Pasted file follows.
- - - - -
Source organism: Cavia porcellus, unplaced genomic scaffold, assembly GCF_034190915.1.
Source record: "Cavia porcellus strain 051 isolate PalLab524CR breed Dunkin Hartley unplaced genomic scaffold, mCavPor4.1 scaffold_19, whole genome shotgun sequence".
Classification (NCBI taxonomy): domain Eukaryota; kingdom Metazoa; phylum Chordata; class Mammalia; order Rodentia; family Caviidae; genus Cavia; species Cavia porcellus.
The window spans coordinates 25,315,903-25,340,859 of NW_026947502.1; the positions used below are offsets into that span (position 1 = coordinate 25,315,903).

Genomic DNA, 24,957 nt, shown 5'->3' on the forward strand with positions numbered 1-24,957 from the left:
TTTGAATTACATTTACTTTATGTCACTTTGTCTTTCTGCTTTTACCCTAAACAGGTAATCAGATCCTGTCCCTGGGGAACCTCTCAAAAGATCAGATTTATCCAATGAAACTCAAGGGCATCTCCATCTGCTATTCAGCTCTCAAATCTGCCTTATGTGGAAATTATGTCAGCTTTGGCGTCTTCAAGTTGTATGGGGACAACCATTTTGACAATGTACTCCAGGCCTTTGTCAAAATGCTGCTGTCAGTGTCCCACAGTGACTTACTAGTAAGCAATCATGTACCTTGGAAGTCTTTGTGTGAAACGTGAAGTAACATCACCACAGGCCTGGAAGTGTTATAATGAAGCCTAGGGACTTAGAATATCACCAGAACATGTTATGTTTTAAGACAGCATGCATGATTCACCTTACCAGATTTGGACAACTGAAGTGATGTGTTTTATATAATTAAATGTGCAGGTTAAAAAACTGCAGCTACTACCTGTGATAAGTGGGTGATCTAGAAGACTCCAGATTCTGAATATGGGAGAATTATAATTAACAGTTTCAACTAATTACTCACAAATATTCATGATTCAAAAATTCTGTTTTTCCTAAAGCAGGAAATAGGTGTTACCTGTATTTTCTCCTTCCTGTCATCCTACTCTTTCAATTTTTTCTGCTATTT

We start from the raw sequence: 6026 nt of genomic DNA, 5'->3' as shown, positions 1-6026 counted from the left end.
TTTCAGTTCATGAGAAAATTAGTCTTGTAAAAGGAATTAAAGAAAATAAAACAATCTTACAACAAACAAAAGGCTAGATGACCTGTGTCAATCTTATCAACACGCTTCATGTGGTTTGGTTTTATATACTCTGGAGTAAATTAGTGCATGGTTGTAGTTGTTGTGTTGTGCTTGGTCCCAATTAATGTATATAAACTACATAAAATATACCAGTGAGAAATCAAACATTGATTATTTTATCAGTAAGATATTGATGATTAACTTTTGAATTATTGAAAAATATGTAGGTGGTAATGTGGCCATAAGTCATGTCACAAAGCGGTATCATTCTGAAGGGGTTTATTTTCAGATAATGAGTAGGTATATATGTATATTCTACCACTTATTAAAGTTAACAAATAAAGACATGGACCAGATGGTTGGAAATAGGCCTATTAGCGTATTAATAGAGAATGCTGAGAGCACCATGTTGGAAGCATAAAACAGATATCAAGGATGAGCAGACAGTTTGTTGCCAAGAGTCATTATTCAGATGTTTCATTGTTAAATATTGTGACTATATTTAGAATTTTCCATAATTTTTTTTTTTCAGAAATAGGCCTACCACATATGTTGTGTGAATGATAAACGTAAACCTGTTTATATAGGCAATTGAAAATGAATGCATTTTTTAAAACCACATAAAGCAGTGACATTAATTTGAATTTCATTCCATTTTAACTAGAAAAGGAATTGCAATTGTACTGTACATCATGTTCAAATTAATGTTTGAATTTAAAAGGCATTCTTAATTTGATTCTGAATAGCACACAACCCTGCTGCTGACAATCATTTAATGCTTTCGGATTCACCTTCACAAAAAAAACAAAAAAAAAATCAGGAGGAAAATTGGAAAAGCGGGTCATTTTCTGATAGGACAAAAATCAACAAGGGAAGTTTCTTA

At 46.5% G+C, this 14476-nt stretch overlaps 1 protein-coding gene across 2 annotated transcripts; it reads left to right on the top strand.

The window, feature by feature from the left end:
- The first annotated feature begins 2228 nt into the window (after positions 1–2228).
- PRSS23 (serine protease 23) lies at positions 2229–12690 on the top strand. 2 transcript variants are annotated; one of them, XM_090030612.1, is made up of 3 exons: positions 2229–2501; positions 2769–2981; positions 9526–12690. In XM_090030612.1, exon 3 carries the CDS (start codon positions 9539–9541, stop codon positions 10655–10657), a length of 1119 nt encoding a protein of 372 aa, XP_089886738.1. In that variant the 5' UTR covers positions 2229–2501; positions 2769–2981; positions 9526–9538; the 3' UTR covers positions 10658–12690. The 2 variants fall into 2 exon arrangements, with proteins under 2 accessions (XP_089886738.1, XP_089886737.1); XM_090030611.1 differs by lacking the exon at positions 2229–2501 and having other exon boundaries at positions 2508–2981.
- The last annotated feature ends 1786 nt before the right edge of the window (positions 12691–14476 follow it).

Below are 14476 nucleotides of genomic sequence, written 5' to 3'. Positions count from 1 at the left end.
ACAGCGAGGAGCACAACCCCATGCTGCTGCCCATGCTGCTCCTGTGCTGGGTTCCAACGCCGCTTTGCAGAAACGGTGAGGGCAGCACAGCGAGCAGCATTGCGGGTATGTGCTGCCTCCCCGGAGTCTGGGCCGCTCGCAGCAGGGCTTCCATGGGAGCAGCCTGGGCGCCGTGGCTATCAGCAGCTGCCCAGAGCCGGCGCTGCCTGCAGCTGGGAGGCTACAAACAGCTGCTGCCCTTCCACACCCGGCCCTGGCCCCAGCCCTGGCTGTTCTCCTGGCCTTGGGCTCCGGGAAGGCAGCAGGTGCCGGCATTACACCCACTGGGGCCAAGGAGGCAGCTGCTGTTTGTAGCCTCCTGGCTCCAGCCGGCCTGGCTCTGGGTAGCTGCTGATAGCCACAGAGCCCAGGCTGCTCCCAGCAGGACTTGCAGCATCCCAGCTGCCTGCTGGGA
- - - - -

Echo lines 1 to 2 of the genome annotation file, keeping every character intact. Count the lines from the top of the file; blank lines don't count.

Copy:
Source organism: Cavia porcellus, unplaced genomic scaffold, assembly GCF_034190915.1.
Source record: "Cavia porcellus strain 051 isolate PalLab524CR breed Dunkin Hartley unplaced genomic scaffold, mCavPor4.1 scaffold_19, whole genome shotgun sequence".